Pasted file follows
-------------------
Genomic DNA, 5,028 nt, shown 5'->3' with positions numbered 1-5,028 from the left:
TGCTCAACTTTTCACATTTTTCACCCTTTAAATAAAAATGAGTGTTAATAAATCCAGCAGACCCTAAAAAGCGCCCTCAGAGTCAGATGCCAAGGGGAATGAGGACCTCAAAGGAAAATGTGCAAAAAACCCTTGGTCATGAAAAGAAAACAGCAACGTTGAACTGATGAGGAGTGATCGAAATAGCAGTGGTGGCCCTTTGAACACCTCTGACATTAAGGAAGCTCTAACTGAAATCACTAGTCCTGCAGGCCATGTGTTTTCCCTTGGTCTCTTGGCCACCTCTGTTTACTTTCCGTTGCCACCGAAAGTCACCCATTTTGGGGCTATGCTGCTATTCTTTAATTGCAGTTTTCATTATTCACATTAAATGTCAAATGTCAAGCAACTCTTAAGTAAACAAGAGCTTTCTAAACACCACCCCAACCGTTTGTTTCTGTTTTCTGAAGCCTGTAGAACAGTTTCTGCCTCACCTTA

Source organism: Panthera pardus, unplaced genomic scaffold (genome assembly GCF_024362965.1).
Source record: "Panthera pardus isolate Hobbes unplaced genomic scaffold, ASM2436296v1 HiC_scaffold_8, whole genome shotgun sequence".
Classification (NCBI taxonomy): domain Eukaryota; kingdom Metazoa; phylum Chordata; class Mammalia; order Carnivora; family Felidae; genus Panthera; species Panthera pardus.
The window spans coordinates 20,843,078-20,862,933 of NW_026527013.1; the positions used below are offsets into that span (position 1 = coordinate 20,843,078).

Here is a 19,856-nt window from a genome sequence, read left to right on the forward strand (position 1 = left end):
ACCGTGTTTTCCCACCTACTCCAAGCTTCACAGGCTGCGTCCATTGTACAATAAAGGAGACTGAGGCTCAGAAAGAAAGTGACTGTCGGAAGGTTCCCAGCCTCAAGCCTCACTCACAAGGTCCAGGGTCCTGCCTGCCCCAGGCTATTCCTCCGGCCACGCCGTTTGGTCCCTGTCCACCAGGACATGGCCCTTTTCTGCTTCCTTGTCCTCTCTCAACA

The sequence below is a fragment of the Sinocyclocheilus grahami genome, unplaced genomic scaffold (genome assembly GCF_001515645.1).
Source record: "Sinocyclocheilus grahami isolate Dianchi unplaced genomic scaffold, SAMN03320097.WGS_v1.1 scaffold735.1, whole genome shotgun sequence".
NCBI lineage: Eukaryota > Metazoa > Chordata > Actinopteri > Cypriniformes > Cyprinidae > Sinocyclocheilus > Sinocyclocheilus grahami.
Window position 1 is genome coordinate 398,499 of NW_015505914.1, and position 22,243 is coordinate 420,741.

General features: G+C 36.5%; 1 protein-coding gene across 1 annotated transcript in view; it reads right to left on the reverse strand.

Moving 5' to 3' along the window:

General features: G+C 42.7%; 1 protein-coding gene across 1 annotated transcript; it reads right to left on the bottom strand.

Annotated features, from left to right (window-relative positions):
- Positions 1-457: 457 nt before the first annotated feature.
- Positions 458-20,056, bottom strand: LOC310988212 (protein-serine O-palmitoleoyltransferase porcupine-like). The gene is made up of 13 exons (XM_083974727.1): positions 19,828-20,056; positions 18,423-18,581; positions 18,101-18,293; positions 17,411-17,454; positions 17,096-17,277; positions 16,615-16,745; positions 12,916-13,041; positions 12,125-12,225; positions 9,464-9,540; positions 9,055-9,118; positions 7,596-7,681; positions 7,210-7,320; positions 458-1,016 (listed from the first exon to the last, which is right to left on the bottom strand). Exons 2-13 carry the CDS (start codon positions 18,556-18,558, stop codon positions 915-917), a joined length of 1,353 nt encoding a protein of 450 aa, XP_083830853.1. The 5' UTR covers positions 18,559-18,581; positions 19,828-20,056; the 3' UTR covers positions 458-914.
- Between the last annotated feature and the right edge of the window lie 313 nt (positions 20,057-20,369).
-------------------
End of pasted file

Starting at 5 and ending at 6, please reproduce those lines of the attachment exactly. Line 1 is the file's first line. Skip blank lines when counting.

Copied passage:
Classification (NCBI taxonomy): domain Eukaryota; kingdom Metazoa; phylum Chordata; class Mammalia; order Carnivora; family Felidae; genus Panthera; species Panthera pardus.
The window spans coordinates 20,843,078-20,862,933 of NW_026527013.1; the positions used below are offsets into that span (position 1 = coordinate 20,843,078).